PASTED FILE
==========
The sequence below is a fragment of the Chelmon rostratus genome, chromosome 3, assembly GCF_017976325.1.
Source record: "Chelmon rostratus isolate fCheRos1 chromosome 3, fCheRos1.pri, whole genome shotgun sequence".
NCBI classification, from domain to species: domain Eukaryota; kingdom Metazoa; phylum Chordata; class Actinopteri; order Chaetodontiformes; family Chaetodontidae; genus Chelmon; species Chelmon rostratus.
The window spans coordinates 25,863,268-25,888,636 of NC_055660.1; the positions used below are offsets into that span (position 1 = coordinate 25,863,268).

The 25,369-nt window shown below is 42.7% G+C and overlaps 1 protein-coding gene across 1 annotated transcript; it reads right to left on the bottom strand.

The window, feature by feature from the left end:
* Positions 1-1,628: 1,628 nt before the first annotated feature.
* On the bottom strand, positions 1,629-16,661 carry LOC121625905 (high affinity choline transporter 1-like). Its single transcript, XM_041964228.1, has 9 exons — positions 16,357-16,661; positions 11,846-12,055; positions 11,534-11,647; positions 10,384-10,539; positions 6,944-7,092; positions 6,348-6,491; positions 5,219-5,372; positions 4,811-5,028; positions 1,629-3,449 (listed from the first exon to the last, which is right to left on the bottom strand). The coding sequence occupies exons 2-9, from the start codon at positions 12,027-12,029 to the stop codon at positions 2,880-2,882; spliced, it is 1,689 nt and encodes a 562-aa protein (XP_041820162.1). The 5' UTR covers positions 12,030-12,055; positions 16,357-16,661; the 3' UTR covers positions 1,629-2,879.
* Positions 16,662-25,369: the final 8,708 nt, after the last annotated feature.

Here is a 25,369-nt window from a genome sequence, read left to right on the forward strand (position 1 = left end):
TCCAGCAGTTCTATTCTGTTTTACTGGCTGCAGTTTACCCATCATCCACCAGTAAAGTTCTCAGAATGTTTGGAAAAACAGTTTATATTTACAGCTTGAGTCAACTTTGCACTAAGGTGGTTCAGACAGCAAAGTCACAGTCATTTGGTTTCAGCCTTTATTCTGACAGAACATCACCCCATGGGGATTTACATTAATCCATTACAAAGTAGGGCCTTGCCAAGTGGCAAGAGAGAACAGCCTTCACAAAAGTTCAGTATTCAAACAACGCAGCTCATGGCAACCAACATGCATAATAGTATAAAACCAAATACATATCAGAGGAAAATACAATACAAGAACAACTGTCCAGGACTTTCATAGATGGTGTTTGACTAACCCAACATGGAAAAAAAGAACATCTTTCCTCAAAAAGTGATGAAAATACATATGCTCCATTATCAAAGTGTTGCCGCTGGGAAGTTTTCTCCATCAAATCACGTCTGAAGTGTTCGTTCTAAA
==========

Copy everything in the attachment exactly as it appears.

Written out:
The sequence below is a fragment of the Chelmon rostratus genome, chromosome 3, assembly GCF_017976325.1.
Source record: "Chelmon rostratus isolate fCheRos1 chromosome 3, fCheRos1.pri, whole genome shotgun sequence".
NCBI classification, from domain to species: domain Eukaryota; kingdom Metazoa; phylum Chordata; class Actinopteri; order Chaetodontiformes; family Chaetodontidae; genus Chelmon; species Chelmon rostratus.
The window spans coordinates 25,863,268-25,888,636 of NC_055660.1; the positions used below are offsets into that span (position 1 = coordinate 25,863,268).

The 25,369-nt window shown below is 42.7% G+C and overlaps 1 protein-coding gene across 1 annotated transcript; it reads right to left on the bottom strand.

The window, feature by feature from the left end:
* Positions 1-1,628: 1,628 nt before the first annotated feature.
* On the bottom strand, positions 1,629-16,661 carry LOC121625905 (high affinity choline transporter 1-like). Its single transcript, XM_041964228.1, has 9 exons — positions 16,357-16,661; positions 11,846-12,055; positions 11,534-11,647; positions 10,384-10,539; positions 6,944-7,092; positions 6,348-6,491; positions 5,219-5,372; positions 4,811-5,028; positions 1,629-3,449 (listed from the first exon to the last, which is right to left on the bottom strand). The coding sequence occupies exons 2-9, from the start codon at positions 12,027-12,029 to the stop codon at positions 2,880-2,882; spliced, it is 1,689 nt and encodes a 562-aa protein (XP_041820162.1). The 5' UTR covers positions 12,030-12,055; positions 16,357-16,661; the 3' UTR covers positions 1,629-2,879.
* Positions 16,662-25,369: the final 8,708 nt, after the last annotated feature.

Here is a 25,369-nt window from a genome sequence, read left to right on the forward strand (position 1 = left end):
TCCAGCAGTTCTATTCTGTTTTACTGGCTGCAGTTTACCCATCATCCACCAGTAAAGTTCTCAGAATGTTTGGAAAAACAGTTTATATTTACAGCTTGAGTCAACTTTGCACTAAGGTGGTTCAGACAGCAAAGTCACAGTCATTTGGTTTCAGCCTTTATTCTGACAGAACATCACCCCATGGGGATTTACATTAATCCATTACAAAGTAGGGCCTTGCCAAGTGGCAAGAGAGAACAGCCTTCACAAAAGTTCAGTATTCAAACAACGCAGCTCATGGCAACCAACATGCATAATAGTATAAAACCAAATACATATCAGAGGAAAATACAATACAAGAACAACTGTCCAGGACTTTCATAGATGGTGTTTGACTAACCCAACATGGAAAAAAAGAACATCTTTCCTCAAAAAGTGATGAAAATACATATGCTCCATTATCAAAGTGTTGCCGCTGGGAAGTTTTCTCCATCAAATCACGTCTGAAGTGTTCGTTCTAAA